What can a Limited Licensing Pilot Practitioner help you with?
Everyone under the Limited Licensing Pilot Project has applied for authorization to provide legal services in a personalized scope. This means that the services that one individual may be able to help you with may be significantly different than what another individual can help you with. The scope of practice is outlined in their Letter of Agreement.
At Gelinas Limited Scope Legal Services my Letter of Agreement allows me to help you with:
drafting and negotiating of residential tenancy agreements (see my blog post on what constitutes an enforceable contract here);
most civil claims (claims for money or the return of property) worth a principal amount of $30,000 or less dealt with under the Small Claims Act, 2016;
residential tenancy disputes and evictions;
municipal bylaw offences, provincial traffic offences, and summary federal criminal traffic offences;
discrimination based on the Saskatchewan Human Rights Code at the Saskatchewan Human Rights Commission;
automobile injury appeals at the Automobile Injury Appeal Commission;
representation at the Highway Traffic Board;
attempts to resolve certain debts at the Provincial Mediation Board; and
potentially, the enforcement of judgments and orders from courts and tribunals at the Court of the King’s Bench.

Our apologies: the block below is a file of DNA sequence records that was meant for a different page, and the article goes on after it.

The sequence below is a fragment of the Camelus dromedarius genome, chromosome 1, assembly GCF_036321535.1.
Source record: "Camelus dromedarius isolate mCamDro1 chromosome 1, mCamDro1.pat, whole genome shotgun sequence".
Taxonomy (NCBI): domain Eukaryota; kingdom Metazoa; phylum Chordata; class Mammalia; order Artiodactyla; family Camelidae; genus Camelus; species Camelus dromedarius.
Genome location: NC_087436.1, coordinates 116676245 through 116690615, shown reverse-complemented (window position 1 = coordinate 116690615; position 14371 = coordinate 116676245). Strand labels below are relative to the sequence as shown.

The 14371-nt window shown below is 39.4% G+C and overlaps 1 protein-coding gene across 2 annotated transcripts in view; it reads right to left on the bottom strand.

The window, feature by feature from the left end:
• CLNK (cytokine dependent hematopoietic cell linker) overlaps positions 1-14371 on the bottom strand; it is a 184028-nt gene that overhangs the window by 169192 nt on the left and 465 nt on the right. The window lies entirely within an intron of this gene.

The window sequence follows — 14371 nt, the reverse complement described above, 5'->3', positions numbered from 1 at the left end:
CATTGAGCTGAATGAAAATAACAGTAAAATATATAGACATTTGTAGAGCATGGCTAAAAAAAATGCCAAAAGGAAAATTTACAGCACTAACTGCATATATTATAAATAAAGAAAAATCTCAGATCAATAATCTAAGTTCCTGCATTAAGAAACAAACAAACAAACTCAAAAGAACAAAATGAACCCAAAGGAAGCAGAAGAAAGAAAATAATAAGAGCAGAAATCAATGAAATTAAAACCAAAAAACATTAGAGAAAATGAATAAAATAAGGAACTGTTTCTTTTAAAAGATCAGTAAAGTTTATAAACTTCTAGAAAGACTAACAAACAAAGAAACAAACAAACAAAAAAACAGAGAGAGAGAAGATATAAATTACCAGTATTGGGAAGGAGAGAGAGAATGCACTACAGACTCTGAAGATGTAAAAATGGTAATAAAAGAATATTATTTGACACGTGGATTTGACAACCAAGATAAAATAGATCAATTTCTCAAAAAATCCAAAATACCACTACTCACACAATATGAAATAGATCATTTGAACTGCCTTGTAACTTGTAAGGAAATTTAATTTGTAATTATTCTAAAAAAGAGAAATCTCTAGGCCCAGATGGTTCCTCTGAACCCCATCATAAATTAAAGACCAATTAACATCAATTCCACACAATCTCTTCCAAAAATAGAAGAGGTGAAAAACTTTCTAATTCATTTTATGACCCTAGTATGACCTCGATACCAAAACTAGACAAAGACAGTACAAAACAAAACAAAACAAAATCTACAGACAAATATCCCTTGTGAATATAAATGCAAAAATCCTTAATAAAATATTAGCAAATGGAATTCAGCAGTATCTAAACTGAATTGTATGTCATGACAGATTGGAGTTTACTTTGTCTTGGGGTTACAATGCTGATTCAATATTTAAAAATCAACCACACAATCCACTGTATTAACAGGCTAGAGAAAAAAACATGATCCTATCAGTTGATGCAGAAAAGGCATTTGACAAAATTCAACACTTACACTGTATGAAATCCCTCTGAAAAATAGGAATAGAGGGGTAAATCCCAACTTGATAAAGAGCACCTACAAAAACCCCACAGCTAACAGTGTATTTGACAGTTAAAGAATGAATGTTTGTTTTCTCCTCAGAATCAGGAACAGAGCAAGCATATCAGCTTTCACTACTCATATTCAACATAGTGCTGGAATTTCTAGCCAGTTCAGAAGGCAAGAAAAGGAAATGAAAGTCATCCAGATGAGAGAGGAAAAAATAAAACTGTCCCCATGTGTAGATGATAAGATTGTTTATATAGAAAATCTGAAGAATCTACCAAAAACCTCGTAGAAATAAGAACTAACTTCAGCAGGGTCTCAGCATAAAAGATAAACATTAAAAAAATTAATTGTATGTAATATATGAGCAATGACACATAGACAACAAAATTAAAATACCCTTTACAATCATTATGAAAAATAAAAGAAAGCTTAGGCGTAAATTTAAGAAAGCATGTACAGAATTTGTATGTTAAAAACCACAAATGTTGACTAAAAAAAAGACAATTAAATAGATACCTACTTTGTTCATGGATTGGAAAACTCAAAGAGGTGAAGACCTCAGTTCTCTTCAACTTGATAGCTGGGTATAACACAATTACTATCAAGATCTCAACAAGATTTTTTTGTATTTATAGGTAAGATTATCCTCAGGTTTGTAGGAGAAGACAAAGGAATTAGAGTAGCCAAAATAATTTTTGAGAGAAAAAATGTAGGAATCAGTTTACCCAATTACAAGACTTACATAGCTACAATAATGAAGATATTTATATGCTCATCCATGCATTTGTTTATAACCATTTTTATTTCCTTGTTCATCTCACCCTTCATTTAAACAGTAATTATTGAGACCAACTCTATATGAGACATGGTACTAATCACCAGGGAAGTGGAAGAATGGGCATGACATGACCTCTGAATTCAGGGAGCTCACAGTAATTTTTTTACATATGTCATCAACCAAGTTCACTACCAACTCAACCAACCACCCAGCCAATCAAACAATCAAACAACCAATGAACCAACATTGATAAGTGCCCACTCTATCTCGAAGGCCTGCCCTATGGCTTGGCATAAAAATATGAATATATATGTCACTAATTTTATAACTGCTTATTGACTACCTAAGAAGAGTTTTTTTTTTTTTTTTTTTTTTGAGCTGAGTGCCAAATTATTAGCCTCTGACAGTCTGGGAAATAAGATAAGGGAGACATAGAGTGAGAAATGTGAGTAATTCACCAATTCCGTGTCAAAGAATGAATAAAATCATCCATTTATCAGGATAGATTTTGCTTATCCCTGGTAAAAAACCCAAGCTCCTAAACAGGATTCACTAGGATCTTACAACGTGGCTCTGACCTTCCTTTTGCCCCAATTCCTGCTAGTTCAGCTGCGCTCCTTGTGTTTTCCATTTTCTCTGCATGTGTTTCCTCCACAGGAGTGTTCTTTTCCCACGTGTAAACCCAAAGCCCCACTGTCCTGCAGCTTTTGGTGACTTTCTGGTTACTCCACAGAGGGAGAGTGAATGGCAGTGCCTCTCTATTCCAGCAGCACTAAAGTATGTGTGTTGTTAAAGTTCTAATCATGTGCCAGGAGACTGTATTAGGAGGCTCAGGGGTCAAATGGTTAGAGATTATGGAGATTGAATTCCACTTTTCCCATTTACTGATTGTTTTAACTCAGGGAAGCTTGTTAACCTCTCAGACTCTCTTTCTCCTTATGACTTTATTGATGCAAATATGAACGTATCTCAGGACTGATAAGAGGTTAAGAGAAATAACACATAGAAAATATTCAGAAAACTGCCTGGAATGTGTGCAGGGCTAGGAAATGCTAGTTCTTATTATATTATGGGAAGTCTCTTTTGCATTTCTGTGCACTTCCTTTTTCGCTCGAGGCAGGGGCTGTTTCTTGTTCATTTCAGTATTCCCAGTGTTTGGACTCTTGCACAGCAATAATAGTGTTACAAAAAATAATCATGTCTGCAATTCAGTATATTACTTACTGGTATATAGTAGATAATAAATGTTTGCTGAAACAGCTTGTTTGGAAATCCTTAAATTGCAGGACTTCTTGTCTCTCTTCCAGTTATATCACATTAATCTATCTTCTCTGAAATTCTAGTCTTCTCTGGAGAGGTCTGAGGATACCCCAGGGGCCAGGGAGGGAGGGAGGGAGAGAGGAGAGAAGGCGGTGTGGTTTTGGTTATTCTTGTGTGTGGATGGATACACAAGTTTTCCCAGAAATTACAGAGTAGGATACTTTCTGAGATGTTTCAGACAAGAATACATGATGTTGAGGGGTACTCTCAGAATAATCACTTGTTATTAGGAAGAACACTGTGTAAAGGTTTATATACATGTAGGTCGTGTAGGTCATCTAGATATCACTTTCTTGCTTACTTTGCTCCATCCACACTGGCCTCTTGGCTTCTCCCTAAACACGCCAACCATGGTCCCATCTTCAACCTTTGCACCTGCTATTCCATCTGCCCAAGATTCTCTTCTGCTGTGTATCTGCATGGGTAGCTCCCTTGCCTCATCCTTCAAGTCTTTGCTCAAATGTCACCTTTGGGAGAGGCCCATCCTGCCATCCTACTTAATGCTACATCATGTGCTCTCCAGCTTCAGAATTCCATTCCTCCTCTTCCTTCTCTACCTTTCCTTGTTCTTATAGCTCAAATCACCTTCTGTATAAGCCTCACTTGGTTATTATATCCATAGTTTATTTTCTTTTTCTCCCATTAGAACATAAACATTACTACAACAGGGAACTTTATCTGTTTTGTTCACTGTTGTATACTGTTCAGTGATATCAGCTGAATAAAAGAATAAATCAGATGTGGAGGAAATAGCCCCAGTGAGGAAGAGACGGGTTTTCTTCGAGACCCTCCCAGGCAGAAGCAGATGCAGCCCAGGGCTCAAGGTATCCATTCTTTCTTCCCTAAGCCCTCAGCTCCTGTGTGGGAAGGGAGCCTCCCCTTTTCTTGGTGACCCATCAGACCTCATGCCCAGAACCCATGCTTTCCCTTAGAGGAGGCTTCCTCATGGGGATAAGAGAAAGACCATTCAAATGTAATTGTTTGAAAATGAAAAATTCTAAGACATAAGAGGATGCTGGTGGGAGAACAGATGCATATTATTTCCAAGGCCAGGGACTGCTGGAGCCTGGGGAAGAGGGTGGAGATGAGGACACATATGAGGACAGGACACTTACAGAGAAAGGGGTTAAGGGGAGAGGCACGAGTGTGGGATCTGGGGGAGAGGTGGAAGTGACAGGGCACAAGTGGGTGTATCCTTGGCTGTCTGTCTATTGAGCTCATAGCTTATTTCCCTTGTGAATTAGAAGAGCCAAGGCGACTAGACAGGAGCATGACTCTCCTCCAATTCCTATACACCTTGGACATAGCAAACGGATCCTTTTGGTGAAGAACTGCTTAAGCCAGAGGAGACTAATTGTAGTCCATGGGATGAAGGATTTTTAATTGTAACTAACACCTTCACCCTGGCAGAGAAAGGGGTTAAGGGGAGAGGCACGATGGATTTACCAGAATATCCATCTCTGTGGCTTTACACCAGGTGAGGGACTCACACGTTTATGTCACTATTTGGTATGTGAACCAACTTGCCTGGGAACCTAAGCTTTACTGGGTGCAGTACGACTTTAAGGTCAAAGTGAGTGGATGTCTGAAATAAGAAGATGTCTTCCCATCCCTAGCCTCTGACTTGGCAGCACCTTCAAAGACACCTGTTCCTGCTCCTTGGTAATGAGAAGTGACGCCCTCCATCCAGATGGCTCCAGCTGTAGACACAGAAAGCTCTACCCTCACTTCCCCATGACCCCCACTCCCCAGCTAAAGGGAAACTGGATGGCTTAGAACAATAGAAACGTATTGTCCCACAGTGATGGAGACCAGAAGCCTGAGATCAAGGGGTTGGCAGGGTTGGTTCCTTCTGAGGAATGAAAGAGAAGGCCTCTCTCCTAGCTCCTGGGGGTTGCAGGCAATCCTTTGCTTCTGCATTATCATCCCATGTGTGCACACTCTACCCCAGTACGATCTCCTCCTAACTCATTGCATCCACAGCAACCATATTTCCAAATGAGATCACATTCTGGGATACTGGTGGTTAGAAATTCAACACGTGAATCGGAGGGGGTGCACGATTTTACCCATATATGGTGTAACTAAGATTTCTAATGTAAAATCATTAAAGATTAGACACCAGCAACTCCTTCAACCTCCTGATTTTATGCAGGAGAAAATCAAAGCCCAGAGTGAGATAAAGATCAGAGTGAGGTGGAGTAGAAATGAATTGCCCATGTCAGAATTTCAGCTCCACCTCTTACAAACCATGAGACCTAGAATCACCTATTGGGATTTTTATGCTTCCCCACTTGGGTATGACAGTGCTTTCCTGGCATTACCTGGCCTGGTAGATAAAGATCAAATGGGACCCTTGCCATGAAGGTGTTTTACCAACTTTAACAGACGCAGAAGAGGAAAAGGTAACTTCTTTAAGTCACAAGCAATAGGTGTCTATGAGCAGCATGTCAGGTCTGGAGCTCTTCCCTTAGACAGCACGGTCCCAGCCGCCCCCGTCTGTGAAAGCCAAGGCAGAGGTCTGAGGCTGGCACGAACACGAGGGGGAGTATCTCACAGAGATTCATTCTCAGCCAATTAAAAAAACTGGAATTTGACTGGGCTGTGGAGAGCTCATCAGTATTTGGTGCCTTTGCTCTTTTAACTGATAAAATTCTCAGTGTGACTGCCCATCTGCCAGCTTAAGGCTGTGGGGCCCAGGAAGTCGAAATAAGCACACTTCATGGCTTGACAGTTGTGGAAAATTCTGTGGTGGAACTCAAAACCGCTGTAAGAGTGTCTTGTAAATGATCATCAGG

Other Limited Licensing Pilot Practitioners may also be able to help with:
corporate legal services;
title transfers, wills, Power of Attorney, and Health Care Directive documents;
property tax assessment, review, and appeals;
services regarding Canada Pension Plan applications and reviews;
worker’s compensation issues; and
services regarding separations and divorces.
As a general rules, in order to help you with your legal problem and charge a fee for it one must be a lawyer. Exemptions do exist to this rule, including Limited Licensing Pilot Practitioners. Each Limited Licensing Pilot Practitioner has a scope of services tailored to them. For a list of who is a Limited Licensing Pilot Practitioner and what their scope of practice is, you click here.
Disclaimer: Phoning, emailing, messaging or otherwise contacting Joseph Gelinas, Gelinas Limited Scope Legal Services, and/or Gelinas Paralegal Services, does not establish a representative-client relationship. A representative-client relationship is only established if it has been agreed to by the representative and the client(s). Do not provide any confidential or sensitive information when contacting Joseph Gelinas, Gelinas Limited Scope Legal Services, and/or Gelinas Paralegal Services. Nothing written on this site is to be taken as legal advice. Laws and the interpretations of laws are constantly changing and may have changed since this website was published. The facts of each case are unique and the laws may apply differently.
Important information about my relationship with the Law Society of Saskatchewan: I am not a lawyer or member regulated by the Law Society of Saskatchewan and the Law Society of Saskatchewan does not supervise my education, training or qualifications, or, apply a Code of Conduct or ethical standards (e.g. solicitor client privilege does not apply), provide a complaints or discipline process, nor mandate professional liability insurance with respect to my services; a Consumer Review Form is available to help the Law Society of Saskatchewan understand consumer experiences when accessing legal services through the Pilot.